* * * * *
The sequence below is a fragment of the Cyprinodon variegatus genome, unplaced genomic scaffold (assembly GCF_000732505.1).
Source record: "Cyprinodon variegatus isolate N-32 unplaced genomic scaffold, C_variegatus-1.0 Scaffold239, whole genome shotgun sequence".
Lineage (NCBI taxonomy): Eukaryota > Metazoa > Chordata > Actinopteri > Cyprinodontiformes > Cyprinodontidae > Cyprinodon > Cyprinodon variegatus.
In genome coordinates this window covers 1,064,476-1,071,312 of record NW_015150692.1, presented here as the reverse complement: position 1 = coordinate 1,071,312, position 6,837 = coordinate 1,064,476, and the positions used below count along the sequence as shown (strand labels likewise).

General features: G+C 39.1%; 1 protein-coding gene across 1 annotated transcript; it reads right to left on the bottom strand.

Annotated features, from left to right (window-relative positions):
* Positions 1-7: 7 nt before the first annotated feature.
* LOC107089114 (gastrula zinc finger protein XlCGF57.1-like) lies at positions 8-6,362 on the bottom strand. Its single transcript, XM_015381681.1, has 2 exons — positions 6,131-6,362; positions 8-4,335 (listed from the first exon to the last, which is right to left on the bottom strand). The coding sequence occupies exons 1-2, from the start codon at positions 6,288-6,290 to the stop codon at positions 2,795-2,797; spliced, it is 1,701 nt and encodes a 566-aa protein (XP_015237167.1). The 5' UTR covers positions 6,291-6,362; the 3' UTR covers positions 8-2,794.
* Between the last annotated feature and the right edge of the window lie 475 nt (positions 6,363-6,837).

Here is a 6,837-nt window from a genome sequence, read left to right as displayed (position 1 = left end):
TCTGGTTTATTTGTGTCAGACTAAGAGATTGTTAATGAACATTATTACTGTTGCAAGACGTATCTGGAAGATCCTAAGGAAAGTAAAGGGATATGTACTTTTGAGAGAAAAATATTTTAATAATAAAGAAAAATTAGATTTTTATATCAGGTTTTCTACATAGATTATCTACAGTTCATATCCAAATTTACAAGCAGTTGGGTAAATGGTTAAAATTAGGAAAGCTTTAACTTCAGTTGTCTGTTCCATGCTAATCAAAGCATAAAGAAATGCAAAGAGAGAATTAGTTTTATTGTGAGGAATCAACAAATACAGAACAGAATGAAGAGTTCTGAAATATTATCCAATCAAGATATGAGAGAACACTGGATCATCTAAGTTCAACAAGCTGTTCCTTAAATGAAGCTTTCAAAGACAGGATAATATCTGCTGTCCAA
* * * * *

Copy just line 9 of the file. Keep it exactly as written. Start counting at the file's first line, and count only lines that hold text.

* Between the last annotated feature and the right edge of the window lie 475 nt (positions 6,363-6,837).